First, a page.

Full-text · Article · Dec 2002 · British Journal of Haematology
  • [Show abstract] [Hide abstract]
    ABSTRACT: During differentiation of human leukemic HL60 cells into granulocytes, sustained increases in intracellular pH and Na+/H+ antiporter activity have been observed. In the present study we report that retinoic acid (RA)-induced granulocytic differentiation of HL60 cells causes an approximately 18-fold increase in the steady-state mRNA levels for the Na+/H+ antiporter. This was due to an increase in the rate of Na+/H+ antiporter gene transcription as measured by nuclear run-on analysis. Antiporter protein synthesis increased by seven-fold during RA-induced granulocytic differentiation of HL60 cells as measured by immunoprecipitation of 35S-methionine-labeled proteins with the RP1-c28 Na+/H+ antiporter antibody. No increase in antiporter mRNA was observed in response to etretinate, an analogue of retinoic acid, which did not induce differentiation. Thus, Na+/H+ antiporter gene expression is associated with RA-induced granulocytic differentiation of HL60 cells. The present findings and our previous data (Rao et al., 1991) demonstrate that Na+/H+ antiporter gene expression is a generalized feature of HL60 cell differentiation.
    No preview · Article · Jun 1992 · Journal of Cellular Physiology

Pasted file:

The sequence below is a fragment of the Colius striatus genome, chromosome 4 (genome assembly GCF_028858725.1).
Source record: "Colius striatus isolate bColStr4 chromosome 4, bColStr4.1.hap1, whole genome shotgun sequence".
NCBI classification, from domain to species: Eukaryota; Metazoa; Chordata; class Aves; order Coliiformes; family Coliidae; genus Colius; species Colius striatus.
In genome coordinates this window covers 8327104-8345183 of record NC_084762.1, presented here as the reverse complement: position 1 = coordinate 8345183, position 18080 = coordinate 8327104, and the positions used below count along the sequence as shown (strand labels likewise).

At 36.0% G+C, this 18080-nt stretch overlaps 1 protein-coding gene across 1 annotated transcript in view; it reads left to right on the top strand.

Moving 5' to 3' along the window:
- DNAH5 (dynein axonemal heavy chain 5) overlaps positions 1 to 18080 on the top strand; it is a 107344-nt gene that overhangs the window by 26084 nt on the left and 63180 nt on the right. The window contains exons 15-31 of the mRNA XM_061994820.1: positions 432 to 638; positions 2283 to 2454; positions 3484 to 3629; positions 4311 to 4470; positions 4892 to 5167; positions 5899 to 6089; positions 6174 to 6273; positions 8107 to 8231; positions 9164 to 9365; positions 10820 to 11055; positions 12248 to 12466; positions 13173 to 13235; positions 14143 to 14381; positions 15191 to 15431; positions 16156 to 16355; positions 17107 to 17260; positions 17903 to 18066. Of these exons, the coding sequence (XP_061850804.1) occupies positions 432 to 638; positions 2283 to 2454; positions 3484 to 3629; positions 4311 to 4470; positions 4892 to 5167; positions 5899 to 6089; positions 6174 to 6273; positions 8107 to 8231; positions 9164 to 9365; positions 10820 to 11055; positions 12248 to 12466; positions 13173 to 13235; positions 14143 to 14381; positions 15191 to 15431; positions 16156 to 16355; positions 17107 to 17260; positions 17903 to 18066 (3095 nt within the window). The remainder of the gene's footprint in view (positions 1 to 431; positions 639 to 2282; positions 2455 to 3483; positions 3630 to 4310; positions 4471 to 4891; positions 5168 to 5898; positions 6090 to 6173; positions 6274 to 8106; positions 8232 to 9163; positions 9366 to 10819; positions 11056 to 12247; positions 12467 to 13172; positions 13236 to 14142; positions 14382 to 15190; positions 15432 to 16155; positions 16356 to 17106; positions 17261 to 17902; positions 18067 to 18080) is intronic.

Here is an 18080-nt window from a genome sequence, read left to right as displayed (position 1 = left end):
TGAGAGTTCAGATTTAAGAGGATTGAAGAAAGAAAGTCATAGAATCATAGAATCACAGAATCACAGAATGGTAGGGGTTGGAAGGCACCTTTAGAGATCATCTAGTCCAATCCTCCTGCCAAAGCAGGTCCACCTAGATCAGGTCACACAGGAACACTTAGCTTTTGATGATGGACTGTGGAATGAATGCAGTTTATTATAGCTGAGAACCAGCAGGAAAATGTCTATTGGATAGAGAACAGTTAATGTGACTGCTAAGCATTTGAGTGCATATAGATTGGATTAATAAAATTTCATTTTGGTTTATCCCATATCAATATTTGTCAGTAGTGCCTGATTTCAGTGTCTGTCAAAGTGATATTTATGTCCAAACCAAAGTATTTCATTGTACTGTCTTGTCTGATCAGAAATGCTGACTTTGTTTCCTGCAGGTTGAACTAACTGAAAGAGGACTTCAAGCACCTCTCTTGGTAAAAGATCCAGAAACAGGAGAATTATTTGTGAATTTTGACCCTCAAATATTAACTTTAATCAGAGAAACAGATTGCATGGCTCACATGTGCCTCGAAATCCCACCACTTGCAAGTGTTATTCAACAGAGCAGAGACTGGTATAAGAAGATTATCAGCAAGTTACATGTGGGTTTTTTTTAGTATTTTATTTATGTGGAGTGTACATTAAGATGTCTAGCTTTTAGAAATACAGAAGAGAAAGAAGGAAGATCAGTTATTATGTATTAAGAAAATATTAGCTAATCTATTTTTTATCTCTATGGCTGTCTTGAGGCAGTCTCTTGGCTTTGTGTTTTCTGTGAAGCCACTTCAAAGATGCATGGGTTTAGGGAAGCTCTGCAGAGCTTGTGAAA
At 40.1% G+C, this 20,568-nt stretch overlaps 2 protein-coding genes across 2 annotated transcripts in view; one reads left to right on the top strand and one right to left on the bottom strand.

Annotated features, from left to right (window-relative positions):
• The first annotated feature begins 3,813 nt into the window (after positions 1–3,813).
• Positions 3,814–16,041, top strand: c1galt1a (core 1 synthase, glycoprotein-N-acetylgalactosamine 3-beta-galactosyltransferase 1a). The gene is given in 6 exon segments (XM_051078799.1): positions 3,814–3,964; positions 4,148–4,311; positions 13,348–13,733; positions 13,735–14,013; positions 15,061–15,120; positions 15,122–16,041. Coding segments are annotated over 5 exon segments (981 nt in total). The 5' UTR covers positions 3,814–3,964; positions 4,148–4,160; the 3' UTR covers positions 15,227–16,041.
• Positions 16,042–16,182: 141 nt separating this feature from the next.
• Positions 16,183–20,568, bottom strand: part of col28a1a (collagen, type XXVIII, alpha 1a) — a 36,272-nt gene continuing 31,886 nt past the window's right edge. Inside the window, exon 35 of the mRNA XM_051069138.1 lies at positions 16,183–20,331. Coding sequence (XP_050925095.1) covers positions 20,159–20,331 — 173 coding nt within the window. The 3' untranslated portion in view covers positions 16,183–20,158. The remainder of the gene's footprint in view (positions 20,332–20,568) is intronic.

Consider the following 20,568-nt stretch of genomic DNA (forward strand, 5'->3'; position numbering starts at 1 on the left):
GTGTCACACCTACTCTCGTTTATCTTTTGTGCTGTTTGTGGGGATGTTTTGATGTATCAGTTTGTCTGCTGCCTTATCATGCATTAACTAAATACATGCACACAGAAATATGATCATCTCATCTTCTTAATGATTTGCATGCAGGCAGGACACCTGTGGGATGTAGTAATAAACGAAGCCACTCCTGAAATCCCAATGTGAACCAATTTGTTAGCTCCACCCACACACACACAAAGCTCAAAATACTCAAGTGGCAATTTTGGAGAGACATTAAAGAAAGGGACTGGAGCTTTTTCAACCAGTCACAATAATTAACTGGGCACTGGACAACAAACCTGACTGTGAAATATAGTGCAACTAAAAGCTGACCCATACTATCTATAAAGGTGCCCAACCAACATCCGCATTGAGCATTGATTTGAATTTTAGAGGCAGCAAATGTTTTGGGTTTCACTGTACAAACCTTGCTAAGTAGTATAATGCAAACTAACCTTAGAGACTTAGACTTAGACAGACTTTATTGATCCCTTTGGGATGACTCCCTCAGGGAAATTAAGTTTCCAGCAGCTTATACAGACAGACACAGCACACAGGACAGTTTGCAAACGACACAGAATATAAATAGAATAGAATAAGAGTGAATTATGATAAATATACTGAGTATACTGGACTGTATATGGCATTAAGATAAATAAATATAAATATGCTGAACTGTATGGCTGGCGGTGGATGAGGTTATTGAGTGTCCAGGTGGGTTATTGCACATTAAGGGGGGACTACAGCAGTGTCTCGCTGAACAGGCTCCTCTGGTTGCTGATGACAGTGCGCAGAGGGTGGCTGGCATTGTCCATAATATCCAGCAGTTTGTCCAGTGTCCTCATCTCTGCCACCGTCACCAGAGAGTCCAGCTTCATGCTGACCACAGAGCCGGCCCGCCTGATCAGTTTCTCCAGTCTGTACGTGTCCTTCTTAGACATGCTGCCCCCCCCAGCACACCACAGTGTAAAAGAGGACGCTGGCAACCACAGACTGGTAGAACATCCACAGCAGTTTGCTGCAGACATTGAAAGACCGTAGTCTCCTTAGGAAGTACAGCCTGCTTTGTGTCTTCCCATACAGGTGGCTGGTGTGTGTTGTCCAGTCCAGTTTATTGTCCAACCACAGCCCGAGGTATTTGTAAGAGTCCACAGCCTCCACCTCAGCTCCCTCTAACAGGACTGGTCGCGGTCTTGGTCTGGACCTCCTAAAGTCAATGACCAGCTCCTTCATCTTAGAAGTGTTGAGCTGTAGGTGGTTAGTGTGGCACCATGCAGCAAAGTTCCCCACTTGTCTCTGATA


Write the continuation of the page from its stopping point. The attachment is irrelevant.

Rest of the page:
• Source
    [Show abstract] [Hide abstract]
    ABSTRACT: Chronic incubation of cultured renal tubular epithelial cells in acid medium causes an increase in Na/H antiporter activity that persists after removal from acid, is dependent on protein synthesis, and is associated with an increase in Na/H antiporter mRNA. Chronic activation of protein kinase C has similar effects in these cells. The present studies examined the role of protein kinase C in the effect of acid incubation. Incubation of MCT cells in acid for 24 h caused a 50% increase in Na/H antiporter activity. This was prevented by inhibition of protein kinase C, either with sphingosine or by protein kinase C downregulation. Pertussis toxin pretreatment did not prevent the increase in antiporter activity. Acid incubation caused an increase in transcription factor AP-1 activity, as shown by an increase in expression from a reporter gene containing six tandem AP-1 binding sites. This was associated with transient increases in c-fos and c-jun mRNAs. This response is typical of that for gene activation by protein kinase C. These studies demonstrate that acid activation of the Na/H antiporter requires protein kinase C and is associated with c-fos and c-jun expression and increased AP-1 activity.
    Full-text · Article · Jul 1992 · Proceedings of the National Academy of Sciences
Show more